ERCIM News No.22 - July 1995 - CWI

**by Henk Nieland**

**The Research Institute for Applications of Computer Algebra RIACA was established in 1993 by the Mathematical Centre Foundation (to which CWI belongs), the Foundation Computer Algebra Nederland CAN - which is responsible for one of the twenty odd expertise centres founded in the late 1980s by the Dutch Research Council NWO - and the Gödel School GmbH for Symbolic Computation, Linz, Austria. RIACA functions as an international R&D centre for applications of computer algebra in science and technology.
**

Whereas the CAN foundation focuses on making available computing facilities, distributing software, providing information and support, consultancy, and education in The Netherlands, RIACA's first concern is to act as a research centre on an international scale. Contacts were established with several institutions (mainly in Europe), and one subgoal is to initiate cooperation on a larger scale within ERCIM. So far, attention focused on three projects: Human Interaction for Symbolic Computation (HISC), Computer Algebra and Geometrical Optics (CAGO), and a smaller `backup' project Algebra.

In HISC new research directions are explored to simplify the use of symbolic computation tools. In the long-term RIACA/CWI project ACELA a software environment is developed for writing interactive mathematical books. In particular work is underway on such a book on Lie algebras, offering full hypertext facilities and including some comprehension of the syntactical and semantical structure of the formulas. Research items in the project include:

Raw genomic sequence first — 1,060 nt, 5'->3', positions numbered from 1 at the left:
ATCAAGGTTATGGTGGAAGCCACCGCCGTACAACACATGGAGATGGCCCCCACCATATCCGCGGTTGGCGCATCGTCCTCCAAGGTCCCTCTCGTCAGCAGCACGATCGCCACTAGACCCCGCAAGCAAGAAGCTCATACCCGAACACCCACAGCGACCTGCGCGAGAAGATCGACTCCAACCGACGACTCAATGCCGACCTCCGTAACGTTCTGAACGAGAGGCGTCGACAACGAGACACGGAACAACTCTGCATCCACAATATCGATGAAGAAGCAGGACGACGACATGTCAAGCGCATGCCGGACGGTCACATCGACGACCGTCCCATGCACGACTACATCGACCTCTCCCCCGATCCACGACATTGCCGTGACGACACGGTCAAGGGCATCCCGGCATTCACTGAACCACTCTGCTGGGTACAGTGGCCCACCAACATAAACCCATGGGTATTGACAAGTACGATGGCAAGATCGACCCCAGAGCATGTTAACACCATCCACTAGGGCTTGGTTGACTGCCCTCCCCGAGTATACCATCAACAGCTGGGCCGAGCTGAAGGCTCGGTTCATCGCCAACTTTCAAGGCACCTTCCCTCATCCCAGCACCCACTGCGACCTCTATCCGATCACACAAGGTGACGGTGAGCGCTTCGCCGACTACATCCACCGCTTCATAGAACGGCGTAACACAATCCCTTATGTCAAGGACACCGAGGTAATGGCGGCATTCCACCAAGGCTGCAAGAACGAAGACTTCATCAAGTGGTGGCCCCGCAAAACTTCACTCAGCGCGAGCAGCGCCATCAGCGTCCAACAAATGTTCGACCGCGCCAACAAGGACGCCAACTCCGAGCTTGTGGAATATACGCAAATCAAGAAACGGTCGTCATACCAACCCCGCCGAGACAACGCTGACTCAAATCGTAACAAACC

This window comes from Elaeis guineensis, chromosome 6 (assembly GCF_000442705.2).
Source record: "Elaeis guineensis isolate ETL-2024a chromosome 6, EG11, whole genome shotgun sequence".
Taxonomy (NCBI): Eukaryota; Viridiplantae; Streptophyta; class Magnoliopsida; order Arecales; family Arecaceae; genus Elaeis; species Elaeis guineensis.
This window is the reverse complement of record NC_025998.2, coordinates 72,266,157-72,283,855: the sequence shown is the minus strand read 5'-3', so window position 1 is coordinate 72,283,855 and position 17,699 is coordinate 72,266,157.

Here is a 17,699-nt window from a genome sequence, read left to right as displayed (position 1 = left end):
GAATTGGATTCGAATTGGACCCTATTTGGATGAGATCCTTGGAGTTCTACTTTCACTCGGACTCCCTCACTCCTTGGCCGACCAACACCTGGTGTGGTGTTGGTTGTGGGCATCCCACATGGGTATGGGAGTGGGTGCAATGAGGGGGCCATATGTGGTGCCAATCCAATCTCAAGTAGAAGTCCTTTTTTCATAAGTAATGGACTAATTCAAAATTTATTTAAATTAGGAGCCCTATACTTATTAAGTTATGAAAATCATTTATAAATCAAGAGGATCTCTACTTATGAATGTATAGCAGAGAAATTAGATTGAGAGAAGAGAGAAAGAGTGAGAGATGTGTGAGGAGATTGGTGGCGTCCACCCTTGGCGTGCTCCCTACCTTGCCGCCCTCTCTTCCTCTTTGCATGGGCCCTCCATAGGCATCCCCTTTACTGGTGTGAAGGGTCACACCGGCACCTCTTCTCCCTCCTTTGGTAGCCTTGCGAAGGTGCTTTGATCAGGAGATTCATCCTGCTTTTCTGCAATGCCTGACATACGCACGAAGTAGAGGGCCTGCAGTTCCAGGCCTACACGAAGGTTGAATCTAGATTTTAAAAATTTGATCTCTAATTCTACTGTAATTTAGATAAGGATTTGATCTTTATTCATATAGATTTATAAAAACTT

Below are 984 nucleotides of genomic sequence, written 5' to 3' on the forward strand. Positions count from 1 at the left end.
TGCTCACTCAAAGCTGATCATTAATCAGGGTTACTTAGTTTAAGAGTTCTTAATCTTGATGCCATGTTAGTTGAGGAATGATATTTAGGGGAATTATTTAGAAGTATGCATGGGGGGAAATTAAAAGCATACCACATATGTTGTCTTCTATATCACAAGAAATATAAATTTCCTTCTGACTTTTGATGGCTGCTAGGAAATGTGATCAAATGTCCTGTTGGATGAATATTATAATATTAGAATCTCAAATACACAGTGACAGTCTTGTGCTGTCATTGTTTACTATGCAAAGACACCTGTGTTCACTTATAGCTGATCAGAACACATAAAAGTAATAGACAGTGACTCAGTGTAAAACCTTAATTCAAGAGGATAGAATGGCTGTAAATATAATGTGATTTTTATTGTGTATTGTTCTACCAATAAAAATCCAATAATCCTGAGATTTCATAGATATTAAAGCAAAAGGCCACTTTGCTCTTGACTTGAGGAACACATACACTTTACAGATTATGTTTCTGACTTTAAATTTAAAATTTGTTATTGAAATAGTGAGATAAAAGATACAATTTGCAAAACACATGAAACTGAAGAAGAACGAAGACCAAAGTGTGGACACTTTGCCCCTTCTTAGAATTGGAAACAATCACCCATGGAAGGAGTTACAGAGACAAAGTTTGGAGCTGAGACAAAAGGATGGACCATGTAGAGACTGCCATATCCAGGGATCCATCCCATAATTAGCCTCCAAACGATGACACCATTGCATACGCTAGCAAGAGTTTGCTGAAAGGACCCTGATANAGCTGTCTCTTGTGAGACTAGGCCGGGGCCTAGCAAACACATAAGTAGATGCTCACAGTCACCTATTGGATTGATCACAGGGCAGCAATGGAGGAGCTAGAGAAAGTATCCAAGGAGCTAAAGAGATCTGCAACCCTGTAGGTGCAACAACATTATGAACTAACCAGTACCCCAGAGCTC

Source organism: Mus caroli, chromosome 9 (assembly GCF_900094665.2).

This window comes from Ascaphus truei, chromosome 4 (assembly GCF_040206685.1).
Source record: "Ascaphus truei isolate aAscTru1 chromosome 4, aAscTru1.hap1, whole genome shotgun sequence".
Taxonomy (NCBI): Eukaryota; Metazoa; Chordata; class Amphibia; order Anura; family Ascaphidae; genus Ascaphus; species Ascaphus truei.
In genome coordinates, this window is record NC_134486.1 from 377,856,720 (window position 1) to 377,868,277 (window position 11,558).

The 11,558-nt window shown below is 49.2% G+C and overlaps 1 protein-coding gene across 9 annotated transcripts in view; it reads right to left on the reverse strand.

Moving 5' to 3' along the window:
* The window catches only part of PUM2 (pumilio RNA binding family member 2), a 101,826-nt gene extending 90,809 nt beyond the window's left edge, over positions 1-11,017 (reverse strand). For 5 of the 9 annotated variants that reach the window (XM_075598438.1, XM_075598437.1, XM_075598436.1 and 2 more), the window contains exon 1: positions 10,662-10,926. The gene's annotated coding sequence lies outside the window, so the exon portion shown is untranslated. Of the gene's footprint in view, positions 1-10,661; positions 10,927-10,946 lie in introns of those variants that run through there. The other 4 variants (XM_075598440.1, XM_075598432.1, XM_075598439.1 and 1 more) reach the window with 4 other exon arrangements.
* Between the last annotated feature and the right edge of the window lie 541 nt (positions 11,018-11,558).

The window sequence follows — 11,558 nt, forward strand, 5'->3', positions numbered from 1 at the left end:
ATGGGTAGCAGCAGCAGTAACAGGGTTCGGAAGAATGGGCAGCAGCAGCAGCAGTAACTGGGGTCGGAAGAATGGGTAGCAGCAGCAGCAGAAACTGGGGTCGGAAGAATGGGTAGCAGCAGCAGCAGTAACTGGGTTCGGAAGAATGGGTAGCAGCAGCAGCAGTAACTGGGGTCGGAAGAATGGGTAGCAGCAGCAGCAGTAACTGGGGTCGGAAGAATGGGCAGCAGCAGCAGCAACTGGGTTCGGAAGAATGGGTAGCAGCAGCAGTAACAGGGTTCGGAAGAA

- efficient generation and visualization of implicitly defined surfaces
- 'intelligent plotting', for example automatic labelling of extrema, zeros, etc.
- integration of numeric and symbolic computation software, together with visualization packages, and related graphical front-ends
- hypertext and multimedia authoring and reading systems for Mathematics
- visualization of combinatorial objects
- implementation of the `Chains of Recurrences' method within Maple and Mathematica.

Geometrical optics concerns the study of the behaviour of light rays before and after refraction or reflection at one or more surfaces, in particular the aberrations. There are several ways to study aberrations. In particular the method of eikonals and the closely related method of Lie transformations (a way of describing trajectories for any object, called `contact transformations' in the classical literature) can benefit from computer algebra support. Research in the CAGO project addressed, among other things, the following items:

- computation of third-order aberrations in simple electron-optical systems
- development of Lie-theoretical methods for the determination of the path of a light ray in GRIN-media and the computation of the `root map'
- aberration theory for imaging at a curved surface
- further development of the package MexLie for the computation of optical aberrations
- development of a user interface for Lie Optics, which computes numerical expressions for third- and fifth-order aberrations for an arbitrary number of refracting surfaces.

A workshop on the subject attracted quite a number of opticians from practice.

Topics studied in the smaller Algebra project included:

- algorithms to compute conservation laws for nonlinear partial differential equations, for example the variable coefficient Korteweg-de Vries equation
- algorithms for finite-dimensional Lie algebras
- computation of invariants of SL2(R).

Arjeh Cohen - RIACA/Technical University Eindhoven

Tel: +31 40 47 4270

E-mail: amcwin.tue.nl